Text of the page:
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  • TRUE STORIES: The magic of the spoken word

  • Uttering a word is like striking a note on the keyboard of the imagination. — Ludwig Wittgenstein

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  • Uttering a word is like striking a note on the keyboard of the imagination. — Ludwig Wittgenstein
    There’s something about hearing a well-crafted poem spoken aloud that can make my being sing.
    Not only aloud but spoken in person, in the same room, in the flesh.
    Not that it has to be a solitary reading, fourteen of us passed around “Song of Myself” and read aloud from it at the annual Walt Whitman Birthday Bash held at Pittsburg Public Library on June 3. It made the room vibrate.
    On Wednesday, July 18, at 6:30 p.m., poetry will again be spoken aloud at PPL as the library and the Little Balkans Press welcome poets George Wallace and Geraldine Green to southeast Kansas.
    Wallace, a New Yorker who does dozens of readings every year, is an extensive traveler both here and abroad. He’s in Okema, Oklahoma reading at the Woody Guthrie Festival as I write this.
    Geraldine Green hails from England where she runs creative writing workshops at Lancaster University. She has read widely in the UK, also in Italy and the US and worked on collaborative projects with visual and digital artists.
    Both Wallace and Green have published extensively.
    I’ve never heard them read in person but Wallace’s work has been praised for its “Whitmanian breadth, its fresco-like freshness, and its merging of bop prosody with surreal commentary.” He has over a decade of journalistic and curatorial experience examining and interpreting Jack Kerouac’s experiences in Northport, LI and in 2007, he was named a “Next Generation Beat” by the Lowell Celebrates Kerouac festival committee.
    Of Green’s collection “Passio,” reviewer Graham Mort wrote, “a high-wire act where risk, desire and accomplishment create poems of precarious and touching beauty. There is a mythic quality to much of the work here; each poem a mantra of what is possible if we're prepared to become — and remain — astonished by our lives.”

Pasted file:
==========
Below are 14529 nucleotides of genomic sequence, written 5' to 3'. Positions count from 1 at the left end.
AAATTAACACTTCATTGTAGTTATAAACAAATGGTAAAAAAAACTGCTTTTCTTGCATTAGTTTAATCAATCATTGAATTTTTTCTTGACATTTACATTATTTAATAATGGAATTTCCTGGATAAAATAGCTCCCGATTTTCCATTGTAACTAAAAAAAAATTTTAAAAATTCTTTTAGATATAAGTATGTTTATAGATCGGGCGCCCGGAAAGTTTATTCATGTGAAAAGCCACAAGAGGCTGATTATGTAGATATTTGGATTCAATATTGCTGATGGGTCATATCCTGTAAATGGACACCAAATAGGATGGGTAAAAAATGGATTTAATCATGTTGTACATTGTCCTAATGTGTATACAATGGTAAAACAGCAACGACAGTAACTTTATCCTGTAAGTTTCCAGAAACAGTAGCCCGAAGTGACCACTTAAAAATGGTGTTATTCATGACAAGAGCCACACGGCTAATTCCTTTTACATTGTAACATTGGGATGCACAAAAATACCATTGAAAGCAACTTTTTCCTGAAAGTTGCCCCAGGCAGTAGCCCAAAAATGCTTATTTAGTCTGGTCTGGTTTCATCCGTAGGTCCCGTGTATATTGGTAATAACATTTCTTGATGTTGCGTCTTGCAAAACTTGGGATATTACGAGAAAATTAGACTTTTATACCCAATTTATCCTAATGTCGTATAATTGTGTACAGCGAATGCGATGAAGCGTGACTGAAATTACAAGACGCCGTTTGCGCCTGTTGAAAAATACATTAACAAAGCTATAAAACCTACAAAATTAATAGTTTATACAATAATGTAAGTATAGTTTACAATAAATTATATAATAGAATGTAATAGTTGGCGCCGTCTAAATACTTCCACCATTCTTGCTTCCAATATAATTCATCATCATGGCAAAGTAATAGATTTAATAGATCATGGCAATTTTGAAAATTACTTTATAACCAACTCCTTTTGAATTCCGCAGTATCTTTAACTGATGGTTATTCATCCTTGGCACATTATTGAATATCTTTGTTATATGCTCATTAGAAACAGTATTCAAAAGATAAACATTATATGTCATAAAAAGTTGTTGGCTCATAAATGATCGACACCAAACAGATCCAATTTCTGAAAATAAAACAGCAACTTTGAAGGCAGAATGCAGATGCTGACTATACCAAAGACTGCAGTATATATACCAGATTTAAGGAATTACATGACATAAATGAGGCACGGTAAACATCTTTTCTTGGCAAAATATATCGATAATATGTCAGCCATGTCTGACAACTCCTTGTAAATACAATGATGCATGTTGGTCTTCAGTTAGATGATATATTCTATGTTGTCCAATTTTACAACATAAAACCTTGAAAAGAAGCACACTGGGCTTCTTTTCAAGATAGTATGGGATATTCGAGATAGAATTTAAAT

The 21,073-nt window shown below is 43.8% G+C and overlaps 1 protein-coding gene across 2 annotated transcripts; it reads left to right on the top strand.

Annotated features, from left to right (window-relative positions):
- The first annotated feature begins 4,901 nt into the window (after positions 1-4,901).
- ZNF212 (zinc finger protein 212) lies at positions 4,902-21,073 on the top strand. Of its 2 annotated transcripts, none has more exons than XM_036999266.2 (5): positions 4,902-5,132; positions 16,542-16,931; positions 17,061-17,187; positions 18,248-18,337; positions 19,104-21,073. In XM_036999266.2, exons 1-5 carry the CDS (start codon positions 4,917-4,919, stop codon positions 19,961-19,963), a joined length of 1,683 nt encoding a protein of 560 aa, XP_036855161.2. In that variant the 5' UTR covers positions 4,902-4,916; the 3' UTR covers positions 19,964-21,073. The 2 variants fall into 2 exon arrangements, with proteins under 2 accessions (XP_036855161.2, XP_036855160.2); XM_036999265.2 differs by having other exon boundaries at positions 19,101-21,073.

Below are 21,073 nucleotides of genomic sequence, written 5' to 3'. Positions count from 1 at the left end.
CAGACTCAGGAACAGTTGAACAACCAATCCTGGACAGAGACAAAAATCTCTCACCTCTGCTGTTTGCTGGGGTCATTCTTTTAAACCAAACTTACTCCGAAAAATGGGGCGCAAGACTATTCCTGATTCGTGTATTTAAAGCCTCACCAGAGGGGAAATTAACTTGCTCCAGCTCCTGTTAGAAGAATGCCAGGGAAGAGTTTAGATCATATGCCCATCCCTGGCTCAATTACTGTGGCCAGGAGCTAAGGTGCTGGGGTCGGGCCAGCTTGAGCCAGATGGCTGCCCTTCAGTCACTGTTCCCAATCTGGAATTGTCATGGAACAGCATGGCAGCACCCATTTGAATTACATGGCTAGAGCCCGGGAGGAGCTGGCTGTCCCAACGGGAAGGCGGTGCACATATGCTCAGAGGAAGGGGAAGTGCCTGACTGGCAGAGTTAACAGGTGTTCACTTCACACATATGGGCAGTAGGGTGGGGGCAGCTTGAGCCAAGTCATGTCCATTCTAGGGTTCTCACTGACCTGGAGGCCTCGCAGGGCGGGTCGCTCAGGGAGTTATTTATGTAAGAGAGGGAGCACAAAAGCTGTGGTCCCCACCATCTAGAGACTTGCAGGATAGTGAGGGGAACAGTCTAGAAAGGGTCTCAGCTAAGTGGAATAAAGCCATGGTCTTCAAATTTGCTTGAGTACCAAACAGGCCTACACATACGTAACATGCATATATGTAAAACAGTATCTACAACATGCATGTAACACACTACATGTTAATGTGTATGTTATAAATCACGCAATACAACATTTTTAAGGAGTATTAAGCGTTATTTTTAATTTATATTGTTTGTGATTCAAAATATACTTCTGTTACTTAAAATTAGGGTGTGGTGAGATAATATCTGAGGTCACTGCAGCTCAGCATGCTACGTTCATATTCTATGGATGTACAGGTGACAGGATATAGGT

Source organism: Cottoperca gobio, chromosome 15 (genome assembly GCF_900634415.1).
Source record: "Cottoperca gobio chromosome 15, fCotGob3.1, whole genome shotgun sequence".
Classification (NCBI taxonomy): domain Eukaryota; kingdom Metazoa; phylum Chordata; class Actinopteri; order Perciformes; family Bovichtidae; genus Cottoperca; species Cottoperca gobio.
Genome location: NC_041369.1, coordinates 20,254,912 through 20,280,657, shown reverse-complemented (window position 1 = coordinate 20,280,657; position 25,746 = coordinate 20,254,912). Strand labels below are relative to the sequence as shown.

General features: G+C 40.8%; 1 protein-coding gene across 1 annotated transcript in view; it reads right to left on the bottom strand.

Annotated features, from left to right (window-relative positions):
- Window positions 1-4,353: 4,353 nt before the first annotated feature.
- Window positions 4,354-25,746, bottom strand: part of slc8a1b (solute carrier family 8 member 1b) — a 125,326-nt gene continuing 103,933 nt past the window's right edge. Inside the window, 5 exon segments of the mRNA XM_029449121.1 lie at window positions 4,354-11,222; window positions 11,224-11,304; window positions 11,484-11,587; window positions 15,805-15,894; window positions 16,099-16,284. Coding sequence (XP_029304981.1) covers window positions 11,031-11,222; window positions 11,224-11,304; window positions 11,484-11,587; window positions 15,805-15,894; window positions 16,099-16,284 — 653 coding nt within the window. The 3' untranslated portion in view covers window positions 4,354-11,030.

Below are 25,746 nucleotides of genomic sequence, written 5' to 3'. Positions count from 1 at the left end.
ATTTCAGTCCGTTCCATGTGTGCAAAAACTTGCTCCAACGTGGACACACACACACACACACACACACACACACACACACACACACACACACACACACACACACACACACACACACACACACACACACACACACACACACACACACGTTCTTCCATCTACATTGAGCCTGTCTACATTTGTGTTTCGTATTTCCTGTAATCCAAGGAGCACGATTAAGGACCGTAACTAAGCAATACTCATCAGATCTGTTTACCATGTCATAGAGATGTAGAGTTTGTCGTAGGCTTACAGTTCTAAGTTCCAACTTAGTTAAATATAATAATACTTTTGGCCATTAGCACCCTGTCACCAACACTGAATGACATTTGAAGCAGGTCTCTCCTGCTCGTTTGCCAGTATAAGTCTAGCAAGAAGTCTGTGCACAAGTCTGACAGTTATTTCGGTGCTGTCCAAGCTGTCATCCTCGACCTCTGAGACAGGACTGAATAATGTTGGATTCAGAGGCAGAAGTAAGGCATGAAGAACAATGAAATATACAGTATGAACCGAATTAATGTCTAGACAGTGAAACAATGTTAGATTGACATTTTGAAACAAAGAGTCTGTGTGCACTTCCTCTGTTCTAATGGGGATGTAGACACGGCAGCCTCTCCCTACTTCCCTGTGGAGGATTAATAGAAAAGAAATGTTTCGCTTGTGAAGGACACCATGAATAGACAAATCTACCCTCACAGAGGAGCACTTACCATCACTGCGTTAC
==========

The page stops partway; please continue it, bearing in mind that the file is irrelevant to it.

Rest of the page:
Humm … both sound like they’re able to strike a note or two on the keyboard of imagination.
    To top it off, Wallace is currently writer in residence at the Walt Whitman Birthplace on Long Island, New York. Any friend of Walt Whitman is a friend of mine.
    I’ll be joining Wallace and Green at the podium — reading some of my own poems as well as a couple from latest issue of The Little Balkans Review.
    The current issue’s cover story features Chris Blancho’s visit with Miami, Oklahoma artist Charles Banks Wilson, along with accompanying sketches by the artist. The largest LBR ever produced at 170 pages, it’s a gem — with poetry, profiles, short stories, photographs, drawings, and historical essays by local and national writers. Copies can be purchased at the reading July 18, as well as at Hastings and Paradise Mall in Pittsburg starting tomorrow.
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    Getting back to poetry, it was Whitman who produced what I believe to be the best description of a poet’s art: “If he breathes into any thing that was before thought small it dilates with the grandeur of the universe.”
    The trick is not only in the dilating, I’ve found, but when to stop dilating — or, more times than not, what go back and edit out. Like writer and priest Ronald Knox said of a good sermon, "It should be like a woman's skirt: short enough to arouse interest but long enough to cover the essentials."
    To be sure, writing poetry is a solitary endeavor, but when spoken aloud, it has the ability — in the timbre, the pitch, the rise and fall of volume, and the stops and starts of the speaker’s unique voice — to create a magical connection between poet and audience with its rhythmic accounts of shared humanity.
    George Wallace, Geraldine Green and meself will be speaking poetry aloud at the library this Wednesday evening. Come see for yourself.
    J.T. Knoll is a writer, speaker and prevention and wellness coordinator at Pittsburg State University. He also operates Knoll Training, Consulting & Counseling Services in Pittsburg. He can be reached at 231-0499 or jtknoll@swbell.net
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